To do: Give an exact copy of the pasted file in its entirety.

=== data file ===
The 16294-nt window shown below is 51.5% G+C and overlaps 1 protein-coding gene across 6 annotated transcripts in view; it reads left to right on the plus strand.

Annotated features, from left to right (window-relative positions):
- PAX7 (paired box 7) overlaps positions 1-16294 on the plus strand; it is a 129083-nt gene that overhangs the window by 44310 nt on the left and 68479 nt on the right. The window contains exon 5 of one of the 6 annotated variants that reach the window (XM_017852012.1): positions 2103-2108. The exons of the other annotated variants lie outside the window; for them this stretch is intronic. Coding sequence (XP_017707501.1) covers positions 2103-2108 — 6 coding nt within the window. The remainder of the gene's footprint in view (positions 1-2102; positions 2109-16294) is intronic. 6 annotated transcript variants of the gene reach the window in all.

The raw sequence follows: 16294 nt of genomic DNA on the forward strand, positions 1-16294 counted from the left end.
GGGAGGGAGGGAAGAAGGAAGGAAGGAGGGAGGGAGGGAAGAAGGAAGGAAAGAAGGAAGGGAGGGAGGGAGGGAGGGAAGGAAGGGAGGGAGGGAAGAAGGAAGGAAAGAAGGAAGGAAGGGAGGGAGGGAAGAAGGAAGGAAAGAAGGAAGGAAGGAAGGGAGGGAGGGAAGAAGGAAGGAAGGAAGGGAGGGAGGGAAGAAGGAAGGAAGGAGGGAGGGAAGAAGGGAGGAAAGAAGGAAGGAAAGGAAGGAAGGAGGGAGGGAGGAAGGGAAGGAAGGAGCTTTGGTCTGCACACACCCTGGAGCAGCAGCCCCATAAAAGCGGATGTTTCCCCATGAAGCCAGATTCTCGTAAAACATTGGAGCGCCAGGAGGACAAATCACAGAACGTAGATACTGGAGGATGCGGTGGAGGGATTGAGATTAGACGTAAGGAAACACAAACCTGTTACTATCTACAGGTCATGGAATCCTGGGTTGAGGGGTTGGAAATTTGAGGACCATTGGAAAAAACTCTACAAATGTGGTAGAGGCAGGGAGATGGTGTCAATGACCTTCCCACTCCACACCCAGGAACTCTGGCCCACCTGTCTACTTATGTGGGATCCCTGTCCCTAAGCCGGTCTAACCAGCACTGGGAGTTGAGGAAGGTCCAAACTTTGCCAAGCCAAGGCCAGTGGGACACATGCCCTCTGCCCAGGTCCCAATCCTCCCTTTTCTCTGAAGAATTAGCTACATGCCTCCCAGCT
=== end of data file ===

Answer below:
The 16294-nt window shown below is 51.5% G+C and overlaps 1 protein-coding gene across 6 annotated transcripts in view; it reads left to right on the plus strand.

Annotated features, from left to right (window-relative positions):
- PAX7 (paired box 7) overlaps positions 1-16294 on the plus strand; it is a 129083-nt gene that overhangs the window by 44310 nt on the left and 68479 nt on the right. The window contains exon 5 of one of the 6 annotated variants that reach the window (XM_017852012.1): positions 2103-2108. The exons of the other annotated variants lie outside the window; for them this stretch is intronic. Coding sequence (XP_017707501.1) covers positions 2103-2108 — 6 coding nt within the window. The remainder of the gene's footprint in view (positions 1-2102; positions 2109-16294) is intronic. 6 annotated transcript variants of the gene reach the window in all.

The raw sequence follows: 16294 nt of genomic DNA on the forward strand, positions 1-16294 counted from the left end.
GGGAGGGAGGGAAGAAGGAAGGAAGGAGGGAGGGAGGGAAGAAGGAAGGAAAGAAGGAAGGGAGGGAGGGAGGGAGGGAAGGAAGGGAGGGAGGGAAGAAGGAAGGAAAGAAGGAAGGAAGGGAGGGAGGGAAGAAGGAAGGAAAGAAGGAAGGAAGGAAGGGAGGGAGGGAAGAAGGAAGGAAGGAAGGGAGGGAGGGAAGAAGGAAGGAAGGAGGGAGGGAAGAAGGGAGGAAAGAAGGAAGGAAAGGAAGGAAGGAGGGAGGGAGGAAGGGAAGGAAGGAGCTTTGGTCTGCACACACCCTGGAGCAGCAGCCCCATAAAAGCGGATGTTTCCCCATGAAGCCAGATTCTCGTAAAACATTGGAGCGCCAGGAGGACAAATCACAGAACGTAGATACTGGAGGATGCGGTGGAGGGATTGAGATTAGACGTAAGGAAACACAAACCTGTTACTATCTACAGGTCATGGAATCCTGGGTTGAGGGGTTGGAAATTTGAGGACCATTGGAAAAAACTCTACAAATGTGGTAGAGGCAGGGAGATGGTGTCAATGACCTTCCCACTCCACACCCAGGAACTCTGGCCCACCTGTCTACTTATGTGGGATCCCTGTCCCTAAGCCGGTCTAACCAGCACTGGGAGTTGAGGAAGGTCCAAACTTTGCCAAGCCAAGGCCAGTGGGACACATGCCCTCTGCCCAGGTCCCAATCCTCCCTTTTCTCTGAAGAATTAGCTACATGCCTCCCAGCT